My favorite place to work is in the Dongmen area of Taipei. There are about two dozen great cafes there, which are open until late at night, serving great coffee and beer. It’s near Shida University so there are always lots of people studying and working for hours and hours at a time there. I love that area so much that I rented an apartment down the street, to use whenever I’m in town.

What advice would you give a person interested in becoming a digital nomad?
Do your best to be flexible, and be forgiving of yourself. Sometimes there’s a language barrier, and you won’t get the food you ordered, or you’ll miss your train stop, or you’ll buy the wrong ticket for something. This happens much more often when you’re a nomad, and you can’t let it ruin your day.
Take responsibility for making sure you function well within your team. Working remotely is a great privilege. If communication starts to break down, or you can’t deliver results, the first thing that’s likely to happen is you’ll be called back into the office. Earn the privilege by over-delivering whenever possible.
Make sure you stop to enjoy your surroundings, but don’t stress out if you miss opportunities. You’re not a full-time tourist, and you have a luxury that tourists don’t really have (to the same extent) — you can come back!

 Creatives_favespotThree tips on making the transition to being a nomad as smoothly as possible:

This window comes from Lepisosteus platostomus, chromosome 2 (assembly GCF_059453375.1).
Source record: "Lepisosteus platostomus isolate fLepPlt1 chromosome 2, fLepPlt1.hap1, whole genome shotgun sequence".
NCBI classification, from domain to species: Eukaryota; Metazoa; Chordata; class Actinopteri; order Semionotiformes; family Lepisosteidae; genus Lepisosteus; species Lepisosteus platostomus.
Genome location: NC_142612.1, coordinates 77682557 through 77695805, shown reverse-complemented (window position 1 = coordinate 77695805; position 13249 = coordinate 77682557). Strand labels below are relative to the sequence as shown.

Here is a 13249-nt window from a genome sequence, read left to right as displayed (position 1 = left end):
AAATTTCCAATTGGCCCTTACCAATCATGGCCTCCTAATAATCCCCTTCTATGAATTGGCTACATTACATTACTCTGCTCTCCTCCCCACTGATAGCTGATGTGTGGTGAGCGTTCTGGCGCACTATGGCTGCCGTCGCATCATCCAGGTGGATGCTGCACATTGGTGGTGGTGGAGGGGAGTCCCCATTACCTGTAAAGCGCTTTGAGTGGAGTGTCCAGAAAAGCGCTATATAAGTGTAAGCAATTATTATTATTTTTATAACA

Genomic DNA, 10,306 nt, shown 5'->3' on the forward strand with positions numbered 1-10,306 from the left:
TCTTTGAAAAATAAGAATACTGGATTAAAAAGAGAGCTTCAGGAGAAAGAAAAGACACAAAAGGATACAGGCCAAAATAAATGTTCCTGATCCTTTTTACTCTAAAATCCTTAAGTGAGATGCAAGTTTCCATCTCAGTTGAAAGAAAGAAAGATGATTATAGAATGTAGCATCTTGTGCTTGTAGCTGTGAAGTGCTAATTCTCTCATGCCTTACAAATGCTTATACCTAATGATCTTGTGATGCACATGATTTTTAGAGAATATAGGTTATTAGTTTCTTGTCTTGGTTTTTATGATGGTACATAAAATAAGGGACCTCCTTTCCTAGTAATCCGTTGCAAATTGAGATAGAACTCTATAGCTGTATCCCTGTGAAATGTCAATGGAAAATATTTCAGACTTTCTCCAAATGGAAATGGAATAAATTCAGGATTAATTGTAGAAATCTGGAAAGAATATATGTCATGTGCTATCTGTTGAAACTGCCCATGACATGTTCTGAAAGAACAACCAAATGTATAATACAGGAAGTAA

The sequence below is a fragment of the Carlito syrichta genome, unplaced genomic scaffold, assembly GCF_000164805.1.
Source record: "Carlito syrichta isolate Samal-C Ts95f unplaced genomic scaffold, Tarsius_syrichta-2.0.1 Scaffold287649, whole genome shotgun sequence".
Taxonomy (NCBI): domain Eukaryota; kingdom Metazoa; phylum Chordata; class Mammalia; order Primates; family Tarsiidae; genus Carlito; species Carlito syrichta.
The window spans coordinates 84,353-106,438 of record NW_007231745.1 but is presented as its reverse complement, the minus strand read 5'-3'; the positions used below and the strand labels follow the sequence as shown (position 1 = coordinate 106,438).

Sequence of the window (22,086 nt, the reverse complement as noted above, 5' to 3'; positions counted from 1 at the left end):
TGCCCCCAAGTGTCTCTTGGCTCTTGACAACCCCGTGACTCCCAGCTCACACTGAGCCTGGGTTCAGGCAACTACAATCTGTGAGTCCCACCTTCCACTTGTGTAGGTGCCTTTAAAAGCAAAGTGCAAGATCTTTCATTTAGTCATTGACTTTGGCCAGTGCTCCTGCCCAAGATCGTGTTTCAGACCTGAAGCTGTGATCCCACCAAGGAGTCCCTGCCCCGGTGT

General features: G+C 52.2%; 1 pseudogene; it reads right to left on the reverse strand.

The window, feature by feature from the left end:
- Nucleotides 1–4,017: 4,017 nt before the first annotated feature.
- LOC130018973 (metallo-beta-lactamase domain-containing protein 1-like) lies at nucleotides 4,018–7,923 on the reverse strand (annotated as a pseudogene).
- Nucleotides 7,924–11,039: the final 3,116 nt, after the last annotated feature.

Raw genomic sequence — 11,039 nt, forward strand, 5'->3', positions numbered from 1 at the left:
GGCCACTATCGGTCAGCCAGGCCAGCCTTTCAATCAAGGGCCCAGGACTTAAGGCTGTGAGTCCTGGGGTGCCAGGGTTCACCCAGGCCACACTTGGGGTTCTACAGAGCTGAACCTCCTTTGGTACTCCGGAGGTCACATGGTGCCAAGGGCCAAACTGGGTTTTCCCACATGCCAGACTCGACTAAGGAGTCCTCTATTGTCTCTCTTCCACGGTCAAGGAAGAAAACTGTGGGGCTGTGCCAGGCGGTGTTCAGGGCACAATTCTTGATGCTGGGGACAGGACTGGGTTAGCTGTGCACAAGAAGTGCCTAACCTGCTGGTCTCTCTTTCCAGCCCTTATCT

• Prioritize ruthlessly – This piece of advice can apply in a few different ways. You can’t carry much with you, so it had better be the stuff that’s most important! Also, you’ll have many opportunities to have fun in amazing new places, but remember you’re not on vacation, so you have to be OK with missing a few things
  • Debug quickly – If there’s something that’s not letting you be at 100%, put some time into finding a solution. Also, simplify away redundancies you don’t need. In my case, I started by carrying two laptops around with me in case one broke. Now I just use two external batteries with a single laptop, and back my machine up to an external drive daily.
  • Be a part of the nomad community – There are people who have come before you, who have figured a lot of great stuff out. Talk to them, exchange ideas, share tips and bucket lists! Putting some time into social media is also important because you can find community in advance of landing in a new place.

Creatives_connect Best way to connect:
You can get to know more about Michael through his Twitter, Github or Instagram